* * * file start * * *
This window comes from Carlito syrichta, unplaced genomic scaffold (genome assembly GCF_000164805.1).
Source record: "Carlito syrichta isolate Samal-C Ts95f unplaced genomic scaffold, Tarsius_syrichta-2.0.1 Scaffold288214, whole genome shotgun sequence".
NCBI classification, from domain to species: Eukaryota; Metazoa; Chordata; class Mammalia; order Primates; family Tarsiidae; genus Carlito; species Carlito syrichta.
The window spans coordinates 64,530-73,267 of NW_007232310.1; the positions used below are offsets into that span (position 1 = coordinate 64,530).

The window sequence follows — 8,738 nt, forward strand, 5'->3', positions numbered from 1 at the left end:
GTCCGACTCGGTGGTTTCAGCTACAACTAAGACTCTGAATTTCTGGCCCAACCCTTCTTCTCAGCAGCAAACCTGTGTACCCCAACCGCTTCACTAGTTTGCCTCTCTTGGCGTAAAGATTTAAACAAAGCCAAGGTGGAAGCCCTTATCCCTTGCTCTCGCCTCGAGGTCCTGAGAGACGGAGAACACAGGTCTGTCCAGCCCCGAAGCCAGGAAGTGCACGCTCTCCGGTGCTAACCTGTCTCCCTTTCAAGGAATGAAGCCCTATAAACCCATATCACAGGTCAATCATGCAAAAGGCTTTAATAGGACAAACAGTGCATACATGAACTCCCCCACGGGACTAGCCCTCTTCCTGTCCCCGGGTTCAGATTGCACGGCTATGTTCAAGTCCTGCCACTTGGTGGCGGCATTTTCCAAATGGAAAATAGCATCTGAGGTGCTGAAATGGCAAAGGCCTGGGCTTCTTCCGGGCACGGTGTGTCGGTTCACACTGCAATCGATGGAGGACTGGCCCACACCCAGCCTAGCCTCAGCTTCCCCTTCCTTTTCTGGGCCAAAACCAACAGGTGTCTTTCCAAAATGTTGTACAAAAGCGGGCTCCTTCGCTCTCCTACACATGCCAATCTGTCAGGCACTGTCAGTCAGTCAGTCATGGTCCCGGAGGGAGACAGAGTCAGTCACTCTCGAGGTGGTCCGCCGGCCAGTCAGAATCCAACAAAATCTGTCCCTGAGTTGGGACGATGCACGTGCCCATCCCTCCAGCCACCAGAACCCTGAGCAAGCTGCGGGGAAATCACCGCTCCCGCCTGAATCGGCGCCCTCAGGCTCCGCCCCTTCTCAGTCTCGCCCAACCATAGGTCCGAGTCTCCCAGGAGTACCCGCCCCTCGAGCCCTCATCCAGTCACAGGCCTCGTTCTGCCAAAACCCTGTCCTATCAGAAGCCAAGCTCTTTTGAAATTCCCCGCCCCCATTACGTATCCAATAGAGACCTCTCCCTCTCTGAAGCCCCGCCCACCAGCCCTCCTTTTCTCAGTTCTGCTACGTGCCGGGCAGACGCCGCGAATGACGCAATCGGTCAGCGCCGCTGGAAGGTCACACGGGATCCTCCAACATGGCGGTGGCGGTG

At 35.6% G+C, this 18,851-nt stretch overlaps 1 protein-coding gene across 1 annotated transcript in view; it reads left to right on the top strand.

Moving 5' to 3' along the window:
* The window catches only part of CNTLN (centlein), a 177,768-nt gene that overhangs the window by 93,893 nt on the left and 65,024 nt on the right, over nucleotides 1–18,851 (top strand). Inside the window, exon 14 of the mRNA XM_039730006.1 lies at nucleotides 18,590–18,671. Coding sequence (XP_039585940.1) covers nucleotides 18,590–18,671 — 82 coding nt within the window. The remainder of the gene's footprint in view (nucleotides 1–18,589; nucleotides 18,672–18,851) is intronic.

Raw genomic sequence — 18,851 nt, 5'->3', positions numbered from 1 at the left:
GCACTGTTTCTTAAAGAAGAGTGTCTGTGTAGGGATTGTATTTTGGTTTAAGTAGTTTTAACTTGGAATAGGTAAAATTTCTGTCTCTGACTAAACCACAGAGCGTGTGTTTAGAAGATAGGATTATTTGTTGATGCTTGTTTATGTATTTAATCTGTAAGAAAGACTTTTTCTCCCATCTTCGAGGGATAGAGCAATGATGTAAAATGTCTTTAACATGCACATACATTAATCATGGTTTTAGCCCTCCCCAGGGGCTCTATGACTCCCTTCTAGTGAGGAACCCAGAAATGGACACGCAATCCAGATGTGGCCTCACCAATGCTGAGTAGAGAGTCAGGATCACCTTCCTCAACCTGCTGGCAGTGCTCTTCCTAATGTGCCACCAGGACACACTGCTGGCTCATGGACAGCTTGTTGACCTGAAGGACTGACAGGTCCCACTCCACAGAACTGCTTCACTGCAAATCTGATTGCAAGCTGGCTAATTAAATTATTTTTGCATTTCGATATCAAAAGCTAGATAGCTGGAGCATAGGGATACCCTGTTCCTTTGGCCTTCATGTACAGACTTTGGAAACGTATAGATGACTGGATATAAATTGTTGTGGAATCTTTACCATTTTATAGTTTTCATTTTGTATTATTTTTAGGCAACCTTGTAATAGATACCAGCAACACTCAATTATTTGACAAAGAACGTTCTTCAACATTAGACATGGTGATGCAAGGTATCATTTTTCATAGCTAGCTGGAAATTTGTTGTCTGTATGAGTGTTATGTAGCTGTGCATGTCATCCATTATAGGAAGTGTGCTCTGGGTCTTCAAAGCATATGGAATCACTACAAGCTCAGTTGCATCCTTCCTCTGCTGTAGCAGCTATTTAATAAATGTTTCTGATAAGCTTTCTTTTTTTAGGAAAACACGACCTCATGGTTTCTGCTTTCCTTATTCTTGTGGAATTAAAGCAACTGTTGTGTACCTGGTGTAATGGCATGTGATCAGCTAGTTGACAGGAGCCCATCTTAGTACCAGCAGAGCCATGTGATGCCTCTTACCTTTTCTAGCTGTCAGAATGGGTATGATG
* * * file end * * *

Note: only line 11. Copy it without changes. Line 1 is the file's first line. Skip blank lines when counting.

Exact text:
GCACTGTTTCTTAAAGAAGAGTGTCTGTGTAGGGATTGTATTTTGGTTTAAGTAGTTTTAACTTGGAATAGGTAAAATTTCTGTCTCTGACTAAACCACAGAGCGTGTGTTTAGAAGATAGGATTATTTGTTGATGCTTGTTTATGTATTTAATCTGTAAGAAAGACTTTTTCTCCCATCTTCGAGGGATAGAGCAATGATGTAAAATGTCTTTAACATGCACATACATTAATCATGGTTTTAGCCCTCCCCAGGGGCTCTATGACTCCCTTCTAGTGAGGAACCCAGAAATGGACACGCAATCCAGATGTGGCCTCACCAATGCTGAGTAGAGAGTCAGGATCACCTTCCTCAACCTGCTGGCAGTGCTCTTCCTAATGTGCCACCAGGACACACTGCTGGCTCATGGACAGCTTGTTGACCTGAAGGACTGACAGGTCCCACTCCACAGAACTGCTTCACTGCAAATCTGATTGCAAGCTGGCTAATTAAATTATTTTTGCATTTCGATATCAAAAGCTAGATAGCTGGAGCATAGGGATACCCTGTTCCTTTGGCCTTCATGTACAGACTTTGGAAACGTATAGATGACTGGATATAAATTGTTGTGGAATCTTTACCATTTTATAGTTTTCATTTTGTATTATTTTTAGGCAACCTTGTAATAGATACCAGCAACACTCAATTATTTGACAAAGAACGTTCTTCAACATTAGACATGGTGATGCAAGGTATCATTTTTCATAGCTAGCTGGAAATTTGTTGTCTGTATGAGTGTTATGTAGCTGTGCATGTCATCCATTATAGGAAGTGTGCTCTGGGTCTTCAAAGCATATGGAATCACTACAAGCTCAGTTGCATCCTTCCTCTGCTGTAGCAGCTATTTAATAAATGTTTCTGATAAGCTTTCTTTTTTTAGGAAAACACGACCTCATGGTTTCTGCTTTCCTTATTCTTGTGGAATTAAAGCAACTGTTGTGTACCTGGTGTAATGGCATGTGATCAGCTAGTTGACAGGAGCCCATCTTAGTACCAGCAGAGCCATGTGATGCCTCTTACCTTTTCTAGCTGTCAGAATGGGTATGATG